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Workday invests in pulsESG as regulators ramp up ESG pressure

The venture capital arm of ERP company Workday has invested in startup pulsESG — as major software companies continue to buy or build their way into carbon accounting and ESG reporting software.

Workday follows Accenture in backing pulsESG – which launched in October 2021 with $8.5 million in seed funding. (Accenture Ventures’ Project Spotlight, an early investment program that “connects emerging technology software startups with the Global 2000 to fill strategic innovation gaps” also invested in July 2022.)

The planned integration of pulsESG with Workday Financial Management and Workday Human Capital Management will allow joint customers to “translate structured and unstructured sources of data into financial information for disclosure management and external reporting” the two said in a November 14 release.

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“The aim of the integration is to provide organizations with the ability to assign ESG goals and track their performance against those goals, leveraging data readily available in their Workday applications” they added.

They did not disclosure the investment sum.

pulsESG is led by former Oracle EVP and TIBCO veteran Inderjeet Singh (co-founder and CTO) and Murat Sönmez (co-founder of TIBCO Software in 1997, who also sits on the managing board of the WEF.

Workday’s pulsESG investment comes as regulatory pressure mounts 

The investment comes as startups proliferate in the space, amid renewed pressure by regulators on companies to provide more detailed emissions data, and as institutional investors ramp up ESG integration demands. 

Investors have been keen to put their money into the sector: Carbon accounting startup Persefoni in November 2021 raised a record $101 million in a Series B (the largest funding round for a climate tech software company.

The investment comes as a recent climate risk assessment from the Office of Management and Budget found that the US government will need to spend $25 billion to $128 billion annually to mitigate climate-related financial risks – while analysis by the Network for Greening the Financial System estimated that, under current policy pathways, climate change could reduce US GDP by 3% to 10% by the end of the century.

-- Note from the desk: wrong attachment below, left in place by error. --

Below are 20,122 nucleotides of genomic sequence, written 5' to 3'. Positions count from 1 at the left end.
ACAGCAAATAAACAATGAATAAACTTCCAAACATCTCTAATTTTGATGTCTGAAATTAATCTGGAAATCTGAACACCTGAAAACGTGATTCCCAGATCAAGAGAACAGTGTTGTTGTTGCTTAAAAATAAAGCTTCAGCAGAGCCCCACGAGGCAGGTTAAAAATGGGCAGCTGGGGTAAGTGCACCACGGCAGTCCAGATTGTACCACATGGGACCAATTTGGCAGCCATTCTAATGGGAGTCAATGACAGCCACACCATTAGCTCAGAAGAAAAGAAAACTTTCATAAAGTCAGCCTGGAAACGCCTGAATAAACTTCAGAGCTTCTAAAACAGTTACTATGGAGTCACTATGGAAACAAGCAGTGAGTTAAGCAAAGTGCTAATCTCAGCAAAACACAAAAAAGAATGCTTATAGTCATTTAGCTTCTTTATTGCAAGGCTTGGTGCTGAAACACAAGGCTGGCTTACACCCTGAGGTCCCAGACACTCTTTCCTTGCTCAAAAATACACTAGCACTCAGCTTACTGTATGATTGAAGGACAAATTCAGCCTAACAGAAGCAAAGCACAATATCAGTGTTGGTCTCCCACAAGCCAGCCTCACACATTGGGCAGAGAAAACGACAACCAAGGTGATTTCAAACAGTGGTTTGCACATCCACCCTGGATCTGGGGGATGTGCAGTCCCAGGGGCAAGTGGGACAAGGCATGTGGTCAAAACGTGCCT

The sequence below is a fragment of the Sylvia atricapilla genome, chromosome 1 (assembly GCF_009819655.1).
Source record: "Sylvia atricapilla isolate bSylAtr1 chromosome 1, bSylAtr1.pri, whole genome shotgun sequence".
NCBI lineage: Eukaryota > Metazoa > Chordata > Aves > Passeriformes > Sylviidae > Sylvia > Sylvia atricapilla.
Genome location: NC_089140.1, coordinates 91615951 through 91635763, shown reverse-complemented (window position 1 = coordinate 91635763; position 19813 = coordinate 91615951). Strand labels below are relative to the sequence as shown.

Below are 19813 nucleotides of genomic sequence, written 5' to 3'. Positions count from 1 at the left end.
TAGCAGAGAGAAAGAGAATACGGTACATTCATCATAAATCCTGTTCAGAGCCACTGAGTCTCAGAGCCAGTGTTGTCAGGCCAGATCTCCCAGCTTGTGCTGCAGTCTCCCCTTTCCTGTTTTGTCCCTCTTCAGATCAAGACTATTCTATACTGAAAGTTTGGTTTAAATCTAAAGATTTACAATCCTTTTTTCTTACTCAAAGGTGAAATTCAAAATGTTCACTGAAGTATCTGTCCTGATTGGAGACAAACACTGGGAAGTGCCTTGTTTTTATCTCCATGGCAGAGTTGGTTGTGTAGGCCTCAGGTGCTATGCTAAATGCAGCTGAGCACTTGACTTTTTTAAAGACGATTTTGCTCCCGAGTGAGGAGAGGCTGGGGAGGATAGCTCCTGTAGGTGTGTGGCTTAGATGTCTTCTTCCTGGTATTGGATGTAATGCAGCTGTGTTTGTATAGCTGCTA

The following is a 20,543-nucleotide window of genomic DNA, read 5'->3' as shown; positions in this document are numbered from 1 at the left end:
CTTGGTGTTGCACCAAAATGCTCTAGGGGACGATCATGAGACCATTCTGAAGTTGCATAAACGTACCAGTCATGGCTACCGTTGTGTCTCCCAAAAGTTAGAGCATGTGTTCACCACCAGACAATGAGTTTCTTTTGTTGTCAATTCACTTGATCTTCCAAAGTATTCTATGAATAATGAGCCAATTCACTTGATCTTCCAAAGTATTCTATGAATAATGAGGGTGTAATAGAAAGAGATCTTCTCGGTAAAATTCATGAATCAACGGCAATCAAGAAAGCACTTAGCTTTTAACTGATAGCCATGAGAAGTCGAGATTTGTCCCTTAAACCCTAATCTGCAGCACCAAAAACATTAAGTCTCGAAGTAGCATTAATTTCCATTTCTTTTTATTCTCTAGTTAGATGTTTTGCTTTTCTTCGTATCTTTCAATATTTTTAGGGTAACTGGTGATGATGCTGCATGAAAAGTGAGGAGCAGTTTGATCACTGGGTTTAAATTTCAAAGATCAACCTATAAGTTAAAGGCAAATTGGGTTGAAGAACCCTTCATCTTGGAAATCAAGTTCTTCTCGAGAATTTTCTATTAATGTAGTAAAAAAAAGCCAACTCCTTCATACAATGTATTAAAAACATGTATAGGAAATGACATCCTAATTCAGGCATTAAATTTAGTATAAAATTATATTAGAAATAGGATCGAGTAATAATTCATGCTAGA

That has driven strong investor demand for climate-related disclosures. Investors with $130 trillion in assets under management have requested that companies disclose their climate risks.

And 5,000-plus signatories to the UN Principles for Responsible Investment—a group with a core goal of helping investors protect their portfolios from climate-related risks—manage more than $121 trillion as of June 2022.

Software that can help companies deliver accurate reporting is going to be increasingly critical. 

UK regulators are taking ESG disclosures seriously

In the UK alone, for example, the biggest UK-registered companies and financial institutions are obliged to report a range of climate-related disclosures under rules that becane mandatory in April 2022.

Early analysis of these disclosures by the Financial Conduct Authority (FCA) this summer revealed that it had “found some instances where… the disclosures themselves appeared to be very limited in content. 

It added: “We are considering these in more detail and may take action…”

The FCA added: “Looking ahead to disclosures for the 2022 reporting period, one example of where these may be particularly useful is in respect of the net zero commitments that companies are making. 

“Where you are making net zero commitments, we encourage you to consider the TCFD’s guidance on Metrics, Targets and Transition Plans, and to ensure that your disclosures are not misleading.”

“We remind you of the direction of travel in corporate reporting on climate change and other sustainability matters, as set out in the Government’s Roadmap on Sustainable Investing. We intend, subject to our usual public consultation processes and cost benefit analysis, to adapt our regime to reference forthcoming International Sustainability Standards Board (ISSB) standards – so, we strongly encourage you to continue to deepen your familiarity with the TCFD’s recommendations and further improve your internal processes to ensure that you are ready to disclose effectively against the ISSB’s standards once finalised and adopted…” 

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Ed Targett

Ed Targett is the founder of The Stack. He previously served as editor of Tech Monitor, Computer Business Review, and Roubini Global Economics. He has 15 years of experience in newsrooms and consultancies and an unrivalled network. His interests span technology, foreign policy, and sustainability. You can reach him on [email protected]

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